However, the name "neptunium" had been given to another proposed chemical element. So instead, Winkler named the new element germanium in honor of his homeland. Argyrodite proved empirically to be Ag8GeS6; because this new element showed some similarities with the elements arsenic and antimony, its proper place in the periodic table was under consideration, but its similarities with Dmitri Mendeleev's predicted element "ekasilicon" confirmed that place on the periodic table. With further material from 500 kg of ore from the mines in Saxony, Winkler confirmed the chemical properties of the new element in 1887, he determined an atomic weight of 72.32 by analyzing pure germanium tetrachloride, while Lecoq de Boisbaudran deduced 72.3 by a comparison of the lines in the spark spectrum of the element. Winkler was able to prepare several new compounds of germanium, including fluorides, sulfides and tetraethylgermane, the first organogermane; the physical data from those compounds—which corresponded well with Mendeleev's predictions—made the discovery an important confirmation of Mendeleev's idea of element periodicity.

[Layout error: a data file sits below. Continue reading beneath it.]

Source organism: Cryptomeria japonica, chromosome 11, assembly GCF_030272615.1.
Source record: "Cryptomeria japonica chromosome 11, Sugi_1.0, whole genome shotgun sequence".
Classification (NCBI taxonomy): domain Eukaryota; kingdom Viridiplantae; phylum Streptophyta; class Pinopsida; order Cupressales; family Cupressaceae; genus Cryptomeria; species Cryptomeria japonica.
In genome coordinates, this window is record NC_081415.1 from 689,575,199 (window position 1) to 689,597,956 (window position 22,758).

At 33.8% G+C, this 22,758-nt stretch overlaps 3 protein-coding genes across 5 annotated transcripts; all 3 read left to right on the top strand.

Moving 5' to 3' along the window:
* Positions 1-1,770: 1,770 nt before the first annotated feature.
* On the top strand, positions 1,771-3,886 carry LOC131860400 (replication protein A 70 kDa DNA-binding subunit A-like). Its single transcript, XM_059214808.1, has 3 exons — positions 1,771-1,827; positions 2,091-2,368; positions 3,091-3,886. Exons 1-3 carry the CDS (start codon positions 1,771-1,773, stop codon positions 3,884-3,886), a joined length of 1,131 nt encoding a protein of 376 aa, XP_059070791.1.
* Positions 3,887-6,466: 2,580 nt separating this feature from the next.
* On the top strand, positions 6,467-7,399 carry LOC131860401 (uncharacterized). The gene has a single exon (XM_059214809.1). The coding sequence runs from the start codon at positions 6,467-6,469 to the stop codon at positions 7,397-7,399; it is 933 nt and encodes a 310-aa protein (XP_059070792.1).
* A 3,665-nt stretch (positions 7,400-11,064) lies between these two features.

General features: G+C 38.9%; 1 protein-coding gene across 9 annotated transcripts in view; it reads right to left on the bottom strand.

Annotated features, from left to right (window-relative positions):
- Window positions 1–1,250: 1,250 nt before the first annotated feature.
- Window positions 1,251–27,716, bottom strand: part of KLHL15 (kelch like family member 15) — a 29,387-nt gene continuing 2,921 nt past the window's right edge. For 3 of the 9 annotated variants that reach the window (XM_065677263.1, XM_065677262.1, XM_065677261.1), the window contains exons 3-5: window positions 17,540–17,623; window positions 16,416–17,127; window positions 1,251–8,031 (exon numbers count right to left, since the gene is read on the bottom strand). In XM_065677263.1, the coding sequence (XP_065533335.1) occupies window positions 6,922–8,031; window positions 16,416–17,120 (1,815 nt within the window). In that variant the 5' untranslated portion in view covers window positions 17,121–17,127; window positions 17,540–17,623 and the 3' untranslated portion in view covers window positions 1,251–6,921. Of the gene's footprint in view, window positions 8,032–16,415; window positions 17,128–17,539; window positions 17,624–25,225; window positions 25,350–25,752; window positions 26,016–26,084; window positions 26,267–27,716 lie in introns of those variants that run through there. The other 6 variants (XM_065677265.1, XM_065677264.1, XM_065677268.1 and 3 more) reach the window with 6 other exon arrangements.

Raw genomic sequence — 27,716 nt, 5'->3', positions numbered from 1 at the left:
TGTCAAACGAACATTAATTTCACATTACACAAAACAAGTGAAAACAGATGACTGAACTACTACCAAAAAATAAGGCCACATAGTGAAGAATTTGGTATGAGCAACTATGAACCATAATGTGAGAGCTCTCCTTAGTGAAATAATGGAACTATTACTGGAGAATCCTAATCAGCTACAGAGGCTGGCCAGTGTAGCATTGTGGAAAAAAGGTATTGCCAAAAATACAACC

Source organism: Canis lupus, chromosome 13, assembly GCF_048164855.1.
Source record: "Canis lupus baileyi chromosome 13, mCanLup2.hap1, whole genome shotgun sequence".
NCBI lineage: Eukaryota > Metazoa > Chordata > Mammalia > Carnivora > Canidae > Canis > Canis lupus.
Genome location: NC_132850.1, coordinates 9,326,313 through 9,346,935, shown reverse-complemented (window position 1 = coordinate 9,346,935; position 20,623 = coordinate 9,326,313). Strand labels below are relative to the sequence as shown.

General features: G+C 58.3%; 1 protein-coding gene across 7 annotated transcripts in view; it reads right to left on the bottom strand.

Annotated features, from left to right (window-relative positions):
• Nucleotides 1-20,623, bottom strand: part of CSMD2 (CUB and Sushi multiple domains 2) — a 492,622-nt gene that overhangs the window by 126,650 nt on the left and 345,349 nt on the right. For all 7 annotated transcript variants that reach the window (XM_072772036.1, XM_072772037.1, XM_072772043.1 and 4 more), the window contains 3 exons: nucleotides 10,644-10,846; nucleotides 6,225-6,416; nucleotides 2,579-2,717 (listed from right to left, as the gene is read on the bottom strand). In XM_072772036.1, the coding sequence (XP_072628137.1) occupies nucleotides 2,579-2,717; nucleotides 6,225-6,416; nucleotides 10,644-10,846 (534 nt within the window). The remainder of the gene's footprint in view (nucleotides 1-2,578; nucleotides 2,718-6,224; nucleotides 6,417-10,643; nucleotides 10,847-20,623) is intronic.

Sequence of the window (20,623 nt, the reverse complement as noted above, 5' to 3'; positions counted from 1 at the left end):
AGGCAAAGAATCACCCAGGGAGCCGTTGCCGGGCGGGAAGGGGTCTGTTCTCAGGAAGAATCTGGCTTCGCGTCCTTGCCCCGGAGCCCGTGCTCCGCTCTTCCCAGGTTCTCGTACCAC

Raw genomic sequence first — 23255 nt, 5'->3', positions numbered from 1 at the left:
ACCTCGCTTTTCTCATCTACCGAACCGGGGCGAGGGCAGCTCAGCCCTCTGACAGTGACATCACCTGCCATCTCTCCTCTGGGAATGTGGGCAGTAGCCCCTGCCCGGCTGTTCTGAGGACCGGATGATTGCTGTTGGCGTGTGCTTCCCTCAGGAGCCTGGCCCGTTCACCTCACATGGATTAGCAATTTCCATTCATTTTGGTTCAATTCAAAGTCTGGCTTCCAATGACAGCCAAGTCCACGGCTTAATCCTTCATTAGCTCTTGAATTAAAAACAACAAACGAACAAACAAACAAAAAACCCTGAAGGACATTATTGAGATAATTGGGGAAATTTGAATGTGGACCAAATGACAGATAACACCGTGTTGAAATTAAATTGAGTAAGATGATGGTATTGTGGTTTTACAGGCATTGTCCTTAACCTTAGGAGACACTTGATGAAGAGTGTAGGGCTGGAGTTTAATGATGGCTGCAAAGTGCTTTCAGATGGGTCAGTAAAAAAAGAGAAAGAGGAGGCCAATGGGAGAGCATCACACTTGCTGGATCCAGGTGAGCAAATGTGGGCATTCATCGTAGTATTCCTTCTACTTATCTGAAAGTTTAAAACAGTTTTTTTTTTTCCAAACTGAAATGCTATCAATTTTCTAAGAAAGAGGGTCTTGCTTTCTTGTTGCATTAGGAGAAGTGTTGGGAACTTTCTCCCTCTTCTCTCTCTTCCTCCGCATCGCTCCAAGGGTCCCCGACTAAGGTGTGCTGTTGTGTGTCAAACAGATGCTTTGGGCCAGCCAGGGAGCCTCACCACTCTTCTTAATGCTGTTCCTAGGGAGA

Here is a comparison between the prediction and Winkler's data: Until the late 1930s, germanium was thought to be a poorly conducting metal. Germanium did not become economically significant until after 1945 when its properties as an electronic semiconductor were recognized. During World War II, small amounts of germanium were used in some special electronic devices diodes; the first major use was the point-contact Schottky diodes for radar pulse detection during the War. The first silicon-germanium alloys were obtained in 1955. Before 1945, only a few hundred kilograms of germanium were produced in smelters each year, but by the end of the 1950s, the annual worldwide production had reached 40 metric tons; the development of the germanium transistor in 1948 opened the door to countless applications of solid state electronics. From 1950 through the early 1970s, this area provided an increasing market for germanium, but high-purity silicon began replacing germanium in transistors and rectifiers.